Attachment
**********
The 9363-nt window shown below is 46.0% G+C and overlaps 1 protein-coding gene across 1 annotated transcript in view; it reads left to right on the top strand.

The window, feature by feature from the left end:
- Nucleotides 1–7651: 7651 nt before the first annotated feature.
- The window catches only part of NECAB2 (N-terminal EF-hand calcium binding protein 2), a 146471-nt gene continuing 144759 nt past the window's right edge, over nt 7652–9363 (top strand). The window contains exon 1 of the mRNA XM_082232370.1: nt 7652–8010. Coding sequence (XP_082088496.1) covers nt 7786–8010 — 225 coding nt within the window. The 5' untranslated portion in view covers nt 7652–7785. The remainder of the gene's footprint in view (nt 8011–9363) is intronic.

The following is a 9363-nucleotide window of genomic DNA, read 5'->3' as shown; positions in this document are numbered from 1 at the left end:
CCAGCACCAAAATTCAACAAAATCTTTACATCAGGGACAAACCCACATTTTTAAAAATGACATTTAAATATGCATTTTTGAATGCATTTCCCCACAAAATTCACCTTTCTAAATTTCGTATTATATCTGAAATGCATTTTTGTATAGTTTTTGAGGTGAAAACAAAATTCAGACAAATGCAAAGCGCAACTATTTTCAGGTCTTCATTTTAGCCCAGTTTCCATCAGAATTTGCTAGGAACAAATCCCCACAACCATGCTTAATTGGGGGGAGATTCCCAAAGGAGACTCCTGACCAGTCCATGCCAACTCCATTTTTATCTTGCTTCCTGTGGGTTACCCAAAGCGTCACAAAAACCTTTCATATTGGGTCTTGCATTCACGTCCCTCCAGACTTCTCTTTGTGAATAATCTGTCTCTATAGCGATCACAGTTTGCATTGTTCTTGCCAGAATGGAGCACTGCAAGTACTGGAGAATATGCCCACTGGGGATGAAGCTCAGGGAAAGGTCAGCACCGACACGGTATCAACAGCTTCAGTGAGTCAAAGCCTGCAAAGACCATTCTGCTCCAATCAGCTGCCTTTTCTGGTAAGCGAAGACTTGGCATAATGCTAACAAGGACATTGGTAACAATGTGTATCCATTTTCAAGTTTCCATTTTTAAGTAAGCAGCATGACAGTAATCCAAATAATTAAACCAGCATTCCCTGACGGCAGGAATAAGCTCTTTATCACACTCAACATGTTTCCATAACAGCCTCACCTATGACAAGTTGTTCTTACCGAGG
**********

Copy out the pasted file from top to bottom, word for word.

The 9363-nt window shown below is 46.0% G+C and overlaps 1 protein-coding gene across 1 annotated transcript in view; it reads left to right on the top strand.

The window, feature by feature from the left end:
- Nucleotides 1–7651: 7651 nt before the first annotated feature.
- The window catches only part of NECAB2 (N-terminal EF-hand calcium binding protein 2), a 146471-nt gene continuing 144759 nt past the window's right edge, over nt 7652–9363 (top strand). The window contains exon 1 of the mRNA XM_082232370.1: nt 7652–8010. Coding sequence (XP_082088496.1) covers nt 7786–8010 — 225 coding nt within the window. The 5' untranslated portion in view covers nt 7652–7785. The remainder of the gene's footprint in view (nt 8011–9363) is intronic.

The following is a 9363-nucleotide window of genomic DNA, read 5'->3' as shown; positions in this document are numbered from 1 at the left end:
CCAGCACCAAAATTCAACAAAATCTTTACATCAGGGACAAACCCACATTTTTAAAAATGACATTTAAATATGCATTTTTGAATGCATTTCCCCACAAAATTCACCTTTCTAAATTTCGTATTATATCTGAAATGCATTTTTGTATAGTTTTTGAGGTGAAAACAAAATTCAGACAAATGCAAAGCGCAACTATTTTCAGGTCTTCATTTTAGCCCAGTTTCCATCAGAATTTGCTAGGAACAAATCCCCACAACCATGCTTAATTGGGGGGAGATTCCCAAAGGAGACTCCTGACCAGTCCATGCCAACTCCATTTTTATCTTGCTTCCTGTGGGTTACCCAAAGCGTCACAAAAACCTTTCATATTGGGTCTTGCATTCACGTCCCTCCAGACTTCTCTTTGTGAATAATCTGTCTCTATAGCGATCACAGTTTGCATTGTTCTTGCCAGAATGGAGCACTGCAAGTACTGGAGAATATGCCCACTGGGGATGAAGCTCAGGGAAAGGTCAGCACCGACACGGTATCAACAGCTTCAGTGAGTCAAAGCCTGCAAAGACCATTCTGCTCCAATCAGCTGCCTTTTCTGGTAAGCGAAGACTTGGCATAATGCTAACAAGGACATTGGTAACAATGTGTATCCATTTTCAAGTTTCCATTTTTAAGTAAGCAGCATGACAGTAATCCAAATAATTAAACCAGCATTCCCTGACGGCAGGAATAAGCTCTTTATCACACTCAACATGTTTCCATAACAGCCTCACCTATGACAAGTTGTTCTTACCGAGG